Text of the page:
"Globa andersonni', one of the critically endangered species from Sikkim Himalaya was rediscovered after a gap of 136 years as it was presumed to be extinct. This research was recently published in an international journal 'Botany letters'.
This research was conducted by Pune-based, Dr Sachin Punekar who is also a former scientist at Botanical Survey of India, Sikkim Himalayan Regional Centre, Gangtok and Founder of Biosphere, JayaKrishnan Thachat of the University of Calicut, Vadakkot Sankaran Hareesh and Maiyil Sabhu from Malabar Botanical Garden and Institute for Plant Sciences Kozhikode.
Dr Sachin Punekar, one of the researcher said, "Globba andersonii which is also known as dancing ladies or swan flowers which belongs to Zingiberaceae (belongs to Ginger or turmeric family). It is critically Endangered taxon (species), narrow endemic of Teesta river valley i.e. in Sikkim Himalaya and Darjeeling Hill Ranges. However, this taxon was thought to be presumably extinct in the wild. The last live collection of this taxon was done in 1875 and now we were able to collect this taxon from Sevoke Hill Forest, near Coronation Bridge in the ghat region in July 2011 after a gap of 136 years."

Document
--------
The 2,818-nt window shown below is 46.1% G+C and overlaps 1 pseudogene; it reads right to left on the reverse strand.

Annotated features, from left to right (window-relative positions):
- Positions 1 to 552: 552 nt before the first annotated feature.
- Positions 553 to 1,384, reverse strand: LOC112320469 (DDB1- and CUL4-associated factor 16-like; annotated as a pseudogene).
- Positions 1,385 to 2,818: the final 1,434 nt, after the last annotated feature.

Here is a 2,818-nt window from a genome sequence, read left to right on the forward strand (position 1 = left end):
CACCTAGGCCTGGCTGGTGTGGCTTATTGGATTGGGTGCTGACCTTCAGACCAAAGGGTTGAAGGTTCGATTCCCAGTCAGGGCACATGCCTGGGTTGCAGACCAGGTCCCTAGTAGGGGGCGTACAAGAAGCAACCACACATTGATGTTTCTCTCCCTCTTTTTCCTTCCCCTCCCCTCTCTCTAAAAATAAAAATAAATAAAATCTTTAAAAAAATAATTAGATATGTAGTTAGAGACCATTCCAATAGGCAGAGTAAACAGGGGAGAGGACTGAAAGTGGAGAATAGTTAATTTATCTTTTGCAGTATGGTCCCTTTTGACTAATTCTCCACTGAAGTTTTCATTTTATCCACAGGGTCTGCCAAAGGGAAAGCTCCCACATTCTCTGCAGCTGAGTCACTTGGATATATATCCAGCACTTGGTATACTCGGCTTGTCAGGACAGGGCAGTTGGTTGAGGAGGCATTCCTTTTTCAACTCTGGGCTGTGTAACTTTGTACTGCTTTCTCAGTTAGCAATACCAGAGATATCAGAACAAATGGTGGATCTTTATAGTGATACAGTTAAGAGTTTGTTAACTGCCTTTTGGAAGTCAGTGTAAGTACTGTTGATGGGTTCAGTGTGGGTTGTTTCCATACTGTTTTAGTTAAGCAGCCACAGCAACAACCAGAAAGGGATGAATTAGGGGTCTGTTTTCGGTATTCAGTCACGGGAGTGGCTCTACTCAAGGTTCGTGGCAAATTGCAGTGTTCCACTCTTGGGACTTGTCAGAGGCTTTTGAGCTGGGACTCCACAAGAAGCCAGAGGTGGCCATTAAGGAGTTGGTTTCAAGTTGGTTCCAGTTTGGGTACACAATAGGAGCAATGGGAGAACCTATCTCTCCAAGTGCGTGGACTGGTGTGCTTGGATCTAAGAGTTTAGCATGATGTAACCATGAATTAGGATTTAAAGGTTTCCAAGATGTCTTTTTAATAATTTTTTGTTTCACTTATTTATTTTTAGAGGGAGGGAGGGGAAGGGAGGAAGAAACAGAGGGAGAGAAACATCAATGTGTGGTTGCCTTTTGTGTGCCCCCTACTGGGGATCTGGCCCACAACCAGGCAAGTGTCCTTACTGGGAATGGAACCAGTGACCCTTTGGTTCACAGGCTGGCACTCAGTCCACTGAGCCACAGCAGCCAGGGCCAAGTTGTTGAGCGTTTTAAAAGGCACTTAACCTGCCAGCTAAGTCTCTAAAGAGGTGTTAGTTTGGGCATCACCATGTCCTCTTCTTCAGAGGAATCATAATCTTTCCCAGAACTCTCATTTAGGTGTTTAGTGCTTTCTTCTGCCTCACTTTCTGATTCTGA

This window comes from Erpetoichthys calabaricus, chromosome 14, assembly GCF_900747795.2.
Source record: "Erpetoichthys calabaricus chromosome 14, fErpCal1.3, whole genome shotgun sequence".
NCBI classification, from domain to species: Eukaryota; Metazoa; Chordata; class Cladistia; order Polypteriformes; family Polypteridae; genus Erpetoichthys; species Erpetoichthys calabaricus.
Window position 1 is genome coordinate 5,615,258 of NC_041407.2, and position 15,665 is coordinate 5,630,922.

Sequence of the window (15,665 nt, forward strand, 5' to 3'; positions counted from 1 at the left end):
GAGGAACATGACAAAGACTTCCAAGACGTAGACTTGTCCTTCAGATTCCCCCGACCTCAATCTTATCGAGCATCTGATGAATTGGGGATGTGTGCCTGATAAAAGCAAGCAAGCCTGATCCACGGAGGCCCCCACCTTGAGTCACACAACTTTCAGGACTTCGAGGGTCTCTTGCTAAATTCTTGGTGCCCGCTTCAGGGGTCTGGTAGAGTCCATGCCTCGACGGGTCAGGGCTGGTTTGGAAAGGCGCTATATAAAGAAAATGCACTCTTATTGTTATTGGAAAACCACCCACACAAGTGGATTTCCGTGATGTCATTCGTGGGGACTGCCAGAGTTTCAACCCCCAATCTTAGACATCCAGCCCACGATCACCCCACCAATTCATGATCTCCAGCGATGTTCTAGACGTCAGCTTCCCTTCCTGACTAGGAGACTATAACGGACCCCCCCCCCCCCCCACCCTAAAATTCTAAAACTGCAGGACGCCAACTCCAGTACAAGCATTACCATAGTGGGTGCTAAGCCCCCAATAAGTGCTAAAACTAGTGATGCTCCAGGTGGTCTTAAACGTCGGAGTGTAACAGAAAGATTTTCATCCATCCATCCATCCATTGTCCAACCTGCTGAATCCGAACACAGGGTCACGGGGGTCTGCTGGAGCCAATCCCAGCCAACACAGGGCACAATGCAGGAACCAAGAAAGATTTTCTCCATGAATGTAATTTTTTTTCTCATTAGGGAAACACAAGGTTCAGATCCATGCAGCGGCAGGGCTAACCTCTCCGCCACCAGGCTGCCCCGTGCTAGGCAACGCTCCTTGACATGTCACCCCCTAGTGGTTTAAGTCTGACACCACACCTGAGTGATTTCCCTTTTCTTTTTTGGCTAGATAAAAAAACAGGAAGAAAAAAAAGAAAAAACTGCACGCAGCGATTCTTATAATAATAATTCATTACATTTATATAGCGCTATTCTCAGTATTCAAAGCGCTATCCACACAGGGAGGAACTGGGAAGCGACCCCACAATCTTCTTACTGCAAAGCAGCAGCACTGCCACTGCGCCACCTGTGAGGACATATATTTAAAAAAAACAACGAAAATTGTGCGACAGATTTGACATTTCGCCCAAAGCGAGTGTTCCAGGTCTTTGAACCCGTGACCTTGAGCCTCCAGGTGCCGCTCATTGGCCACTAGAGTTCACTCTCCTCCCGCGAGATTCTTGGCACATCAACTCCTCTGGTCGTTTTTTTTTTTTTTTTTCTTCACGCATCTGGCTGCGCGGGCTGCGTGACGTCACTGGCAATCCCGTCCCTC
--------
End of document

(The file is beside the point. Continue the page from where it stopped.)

'Globa andersonni' grows in a dense colony on rocky slopes in the outskirts of evergreen forests near small waterfalls along the roadside. It is an endemic species. Endemic species are those plants and animals that exist only in one geographic region. Since the habitat of endemic species are restricted to a particular location, therefore they are often endangered as they face threat of extinction due to rapid urbanisation or climate change. These endemic species also plays an important role in the protection of natural eco-system by protecting the native bio-diversity of that particular location.
Dr Punekar also suggested measures to conserve this taxon. He said, "The natural habitat of this taxon should be given complete protection. With the help of micro-propagation, tissue culture of this taxon and multiplication of this species and its re-introduction in the natural habitat could be the key for its better survival. Domestication of this wild ornamental can also play a significant role to conserve this species as it has beautiful foliage and white flowers."